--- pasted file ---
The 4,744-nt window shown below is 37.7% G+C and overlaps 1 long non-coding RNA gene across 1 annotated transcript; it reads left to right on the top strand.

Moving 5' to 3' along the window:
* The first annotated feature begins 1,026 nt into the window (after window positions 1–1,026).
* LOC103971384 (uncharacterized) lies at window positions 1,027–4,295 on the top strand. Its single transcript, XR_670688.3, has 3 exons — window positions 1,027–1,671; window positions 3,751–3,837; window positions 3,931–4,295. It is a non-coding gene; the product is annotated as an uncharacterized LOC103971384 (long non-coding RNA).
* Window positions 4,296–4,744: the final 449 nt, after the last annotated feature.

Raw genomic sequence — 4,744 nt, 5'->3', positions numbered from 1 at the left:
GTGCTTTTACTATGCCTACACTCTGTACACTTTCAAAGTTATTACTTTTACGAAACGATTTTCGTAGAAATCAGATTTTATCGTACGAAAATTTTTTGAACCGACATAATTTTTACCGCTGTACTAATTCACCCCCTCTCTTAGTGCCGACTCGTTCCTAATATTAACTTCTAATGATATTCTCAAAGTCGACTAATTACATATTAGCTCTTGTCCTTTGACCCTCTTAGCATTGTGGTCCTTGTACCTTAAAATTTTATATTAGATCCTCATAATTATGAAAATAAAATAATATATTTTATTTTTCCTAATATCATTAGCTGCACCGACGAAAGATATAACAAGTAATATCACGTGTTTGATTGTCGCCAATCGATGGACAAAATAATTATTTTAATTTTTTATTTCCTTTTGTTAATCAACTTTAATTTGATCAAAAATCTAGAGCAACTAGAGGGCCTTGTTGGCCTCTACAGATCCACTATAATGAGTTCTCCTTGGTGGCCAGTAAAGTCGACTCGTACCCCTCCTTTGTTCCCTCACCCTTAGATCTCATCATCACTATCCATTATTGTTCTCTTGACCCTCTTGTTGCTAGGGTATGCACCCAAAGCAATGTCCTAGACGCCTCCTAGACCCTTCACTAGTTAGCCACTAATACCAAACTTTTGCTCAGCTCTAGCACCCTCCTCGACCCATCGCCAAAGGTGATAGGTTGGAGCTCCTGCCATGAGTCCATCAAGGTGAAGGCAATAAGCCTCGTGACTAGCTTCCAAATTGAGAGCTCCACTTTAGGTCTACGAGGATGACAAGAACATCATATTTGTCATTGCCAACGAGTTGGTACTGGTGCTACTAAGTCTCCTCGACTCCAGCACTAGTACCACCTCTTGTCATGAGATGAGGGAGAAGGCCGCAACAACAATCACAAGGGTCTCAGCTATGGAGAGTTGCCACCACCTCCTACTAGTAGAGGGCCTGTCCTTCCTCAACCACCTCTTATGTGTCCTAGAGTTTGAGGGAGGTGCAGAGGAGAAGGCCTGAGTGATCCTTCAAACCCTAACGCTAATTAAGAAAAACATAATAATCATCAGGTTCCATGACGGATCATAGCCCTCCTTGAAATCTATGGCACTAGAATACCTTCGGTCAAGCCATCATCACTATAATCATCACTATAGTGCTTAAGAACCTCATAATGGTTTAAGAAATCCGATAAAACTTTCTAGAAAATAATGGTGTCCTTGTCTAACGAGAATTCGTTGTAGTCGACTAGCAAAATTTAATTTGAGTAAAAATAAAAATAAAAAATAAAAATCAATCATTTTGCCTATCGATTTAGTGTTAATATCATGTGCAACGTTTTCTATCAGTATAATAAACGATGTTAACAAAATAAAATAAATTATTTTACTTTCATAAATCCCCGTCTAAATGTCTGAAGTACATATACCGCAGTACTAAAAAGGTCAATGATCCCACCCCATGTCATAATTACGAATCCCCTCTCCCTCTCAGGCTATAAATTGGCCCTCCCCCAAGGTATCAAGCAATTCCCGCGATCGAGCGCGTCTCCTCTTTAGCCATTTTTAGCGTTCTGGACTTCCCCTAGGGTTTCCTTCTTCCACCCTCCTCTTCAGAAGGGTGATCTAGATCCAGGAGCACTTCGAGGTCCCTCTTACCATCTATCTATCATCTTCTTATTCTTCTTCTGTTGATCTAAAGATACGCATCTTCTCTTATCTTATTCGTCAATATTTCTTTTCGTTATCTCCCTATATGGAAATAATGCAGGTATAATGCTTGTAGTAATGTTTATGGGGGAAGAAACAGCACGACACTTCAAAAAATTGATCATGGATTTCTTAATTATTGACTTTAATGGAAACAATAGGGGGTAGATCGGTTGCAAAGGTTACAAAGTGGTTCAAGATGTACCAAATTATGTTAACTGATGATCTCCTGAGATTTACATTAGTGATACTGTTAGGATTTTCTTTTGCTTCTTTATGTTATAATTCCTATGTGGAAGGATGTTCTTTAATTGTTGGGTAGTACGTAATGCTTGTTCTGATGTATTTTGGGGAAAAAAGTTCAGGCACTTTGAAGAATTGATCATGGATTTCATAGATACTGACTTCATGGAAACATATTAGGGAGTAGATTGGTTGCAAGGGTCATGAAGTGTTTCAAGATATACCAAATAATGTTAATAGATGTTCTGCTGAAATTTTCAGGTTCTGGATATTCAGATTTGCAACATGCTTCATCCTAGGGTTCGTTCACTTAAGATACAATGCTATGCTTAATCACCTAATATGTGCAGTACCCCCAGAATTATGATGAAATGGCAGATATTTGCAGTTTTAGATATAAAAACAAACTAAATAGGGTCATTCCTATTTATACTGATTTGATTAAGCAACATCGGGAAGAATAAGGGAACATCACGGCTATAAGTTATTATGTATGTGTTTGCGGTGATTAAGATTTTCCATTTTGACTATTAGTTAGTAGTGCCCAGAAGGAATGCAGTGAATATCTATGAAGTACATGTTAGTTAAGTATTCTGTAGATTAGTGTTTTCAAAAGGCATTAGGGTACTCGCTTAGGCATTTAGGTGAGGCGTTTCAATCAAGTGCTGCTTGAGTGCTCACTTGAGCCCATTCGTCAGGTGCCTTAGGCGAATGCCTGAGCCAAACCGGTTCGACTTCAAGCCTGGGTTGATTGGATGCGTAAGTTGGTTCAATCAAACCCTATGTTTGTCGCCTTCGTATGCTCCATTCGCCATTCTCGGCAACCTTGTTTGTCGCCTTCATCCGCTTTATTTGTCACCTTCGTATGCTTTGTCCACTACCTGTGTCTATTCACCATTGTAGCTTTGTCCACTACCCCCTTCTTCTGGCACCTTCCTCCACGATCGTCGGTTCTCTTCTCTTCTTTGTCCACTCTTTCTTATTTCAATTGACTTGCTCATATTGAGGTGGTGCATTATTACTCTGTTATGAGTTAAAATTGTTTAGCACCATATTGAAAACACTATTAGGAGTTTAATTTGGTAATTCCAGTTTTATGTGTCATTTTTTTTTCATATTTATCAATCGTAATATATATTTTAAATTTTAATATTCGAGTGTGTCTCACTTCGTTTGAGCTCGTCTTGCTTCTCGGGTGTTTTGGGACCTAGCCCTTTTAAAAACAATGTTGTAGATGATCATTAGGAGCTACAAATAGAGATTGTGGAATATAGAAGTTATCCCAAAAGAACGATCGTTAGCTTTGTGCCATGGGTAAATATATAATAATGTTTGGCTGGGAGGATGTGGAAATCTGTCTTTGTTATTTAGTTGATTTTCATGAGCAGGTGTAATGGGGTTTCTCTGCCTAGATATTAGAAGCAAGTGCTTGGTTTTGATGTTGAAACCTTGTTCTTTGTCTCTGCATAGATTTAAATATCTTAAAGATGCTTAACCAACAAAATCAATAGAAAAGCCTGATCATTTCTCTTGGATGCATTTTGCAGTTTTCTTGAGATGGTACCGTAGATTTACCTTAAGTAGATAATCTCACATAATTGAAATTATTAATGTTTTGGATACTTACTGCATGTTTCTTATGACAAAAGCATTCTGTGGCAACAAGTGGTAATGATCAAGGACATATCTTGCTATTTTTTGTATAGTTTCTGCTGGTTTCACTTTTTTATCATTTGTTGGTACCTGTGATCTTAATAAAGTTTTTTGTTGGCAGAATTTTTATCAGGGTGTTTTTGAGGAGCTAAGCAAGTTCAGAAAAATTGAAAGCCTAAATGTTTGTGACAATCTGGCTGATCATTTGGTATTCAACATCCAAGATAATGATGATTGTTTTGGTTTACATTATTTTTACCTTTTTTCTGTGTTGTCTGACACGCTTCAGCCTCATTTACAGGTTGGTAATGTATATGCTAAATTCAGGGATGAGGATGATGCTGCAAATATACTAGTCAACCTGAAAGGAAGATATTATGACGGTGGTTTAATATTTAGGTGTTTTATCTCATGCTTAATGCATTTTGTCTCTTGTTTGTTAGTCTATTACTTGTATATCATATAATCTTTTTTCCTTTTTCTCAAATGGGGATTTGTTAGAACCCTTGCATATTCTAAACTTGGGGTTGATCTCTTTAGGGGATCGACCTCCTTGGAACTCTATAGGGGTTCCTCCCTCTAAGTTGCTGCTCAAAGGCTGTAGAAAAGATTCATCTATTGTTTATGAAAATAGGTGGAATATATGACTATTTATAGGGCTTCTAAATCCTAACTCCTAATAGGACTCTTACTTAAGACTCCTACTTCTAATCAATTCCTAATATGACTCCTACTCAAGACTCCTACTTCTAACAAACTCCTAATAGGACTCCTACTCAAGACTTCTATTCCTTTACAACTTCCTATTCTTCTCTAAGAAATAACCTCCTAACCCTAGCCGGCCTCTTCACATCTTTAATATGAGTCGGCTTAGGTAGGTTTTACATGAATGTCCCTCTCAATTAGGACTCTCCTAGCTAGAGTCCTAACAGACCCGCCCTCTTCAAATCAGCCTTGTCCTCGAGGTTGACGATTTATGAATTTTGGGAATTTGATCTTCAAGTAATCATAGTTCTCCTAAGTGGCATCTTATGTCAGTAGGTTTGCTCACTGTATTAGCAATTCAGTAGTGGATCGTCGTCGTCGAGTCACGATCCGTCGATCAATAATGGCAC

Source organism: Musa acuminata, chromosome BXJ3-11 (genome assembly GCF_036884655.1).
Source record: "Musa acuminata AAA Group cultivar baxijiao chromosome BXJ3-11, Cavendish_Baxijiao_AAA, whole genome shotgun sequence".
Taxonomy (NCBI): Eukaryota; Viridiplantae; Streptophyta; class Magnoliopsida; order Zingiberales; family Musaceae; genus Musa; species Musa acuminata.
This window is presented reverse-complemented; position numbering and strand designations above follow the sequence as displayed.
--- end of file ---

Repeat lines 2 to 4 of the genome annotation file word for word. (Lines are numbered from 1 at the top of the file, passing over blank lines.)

Moving 5' to 3' along the window:
* The first annotated feature begins 1,026 nt into the window (after window positions 1–1,026).
* LOC103971384 (uncharacterized) lies at window positions 1,027–4,295 on the top strand. Its single transcript, XR_670688.3, has 3 exons — window positions 1,027–1,671; window positions 3,751–3,837; window positions 3,931–4,295. It is a non-coding gene; the product is annotated as an uncharacterized LOC103971384 (long non-coding RNA).